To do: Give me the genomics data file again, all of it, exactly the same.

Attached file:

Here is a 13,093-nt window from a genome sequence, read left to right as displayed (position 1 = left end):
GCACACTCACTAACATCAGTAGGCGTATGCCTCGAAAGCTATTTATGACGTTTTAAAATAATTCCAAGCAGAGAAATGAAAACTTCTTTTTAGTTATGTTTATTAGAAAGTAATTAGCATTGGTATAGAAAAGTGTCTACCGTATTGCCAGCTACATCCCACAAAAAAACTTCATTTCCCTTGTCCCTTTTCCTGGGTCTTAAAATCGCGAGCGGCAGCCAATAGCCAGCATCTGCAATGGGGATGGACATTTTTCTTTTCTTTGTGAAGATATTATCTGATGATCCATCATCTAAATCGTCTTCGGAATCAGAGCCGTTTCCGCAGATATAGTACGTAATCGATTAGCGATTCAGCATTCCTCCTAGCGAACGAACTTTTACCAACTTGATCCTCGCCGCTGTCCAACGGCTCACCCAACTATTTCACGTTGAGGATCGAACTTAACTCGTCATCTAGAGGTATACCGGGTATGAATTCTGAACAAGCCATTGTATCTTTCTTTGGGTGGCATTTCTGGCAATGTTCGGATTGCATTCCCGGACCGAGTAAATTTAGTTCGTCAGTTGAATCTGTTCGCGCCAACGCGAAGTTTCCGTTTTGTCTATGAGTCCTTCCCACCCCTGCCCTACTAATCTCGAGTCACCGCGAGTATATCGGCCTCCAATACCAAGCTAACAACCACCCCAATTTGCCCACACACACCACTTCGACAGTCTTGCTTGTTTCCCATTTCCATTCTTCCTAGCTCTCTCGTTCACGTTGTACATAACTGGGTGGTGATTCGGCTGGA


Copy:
Here is a 13,093-nt window from a genome sequence, read left to right as displayed (position 1 = left end):
GCACACTCACTAACATCAGTAGGCGTATGCCTCGAAAGCTATTTATGACGTTTTAAAATAATTCCAAGCAGAGAAATGAAAACTTCTTTTTAGTTATGTTTATTAGAAAGTAATTAGCATTGGTATAGAAAAGTGTCTACCGTATTGCCAGCTACATCCCACAAAAAAACTTCATTTCCCTTGTCCCTTTTCCTGGGTCTTAAAATCGCGAGCGGCAGCCAATAGCCAGCATCTGCAATGGGGATGGACATTTTTCTTTTCTTTGTGAAGATATTATCTGATGATCCATCATCTAAATCGTCTTCGGAATCAGAGCCGTTTCCGCAGATATAGTACGTAATCGATTAGCGATTCAGCATTCCTCCTAGCGAACGAACTTTTACCAACTTGATCCTCGCCGCTGTCCAACGGCTCACCCAACTATTTCACGTTGAGGATCGAACTTAACTCGTCATCTAGAGGTATACCGGGTATGAATTCTGAACAAGCCATTGTATCTTTCTTTGGGTGGCATTTCTGGCAATGTTCGGATTGCATTCCCGGACCGAGTAAATTTAGTTCGTCAGTTGAATCTGTTCGCGCCAACGCGAAGTTTCCGTTTTGTCTATGAGTCCTTCCCACCCCTGCCCTACTAATCTCGAGTCACCGCGAGTATATCGGCCTCCAATACCAAGCTAACAACCACCCCAATTTGCCCACACACACCACTTCGACAGTCTTGCTTGTTTCCCATTTCCATTCTTCCTAGCTCTCTCGTTCACGTTGTACATAACTGGGTGGTGATTCGGCTGGA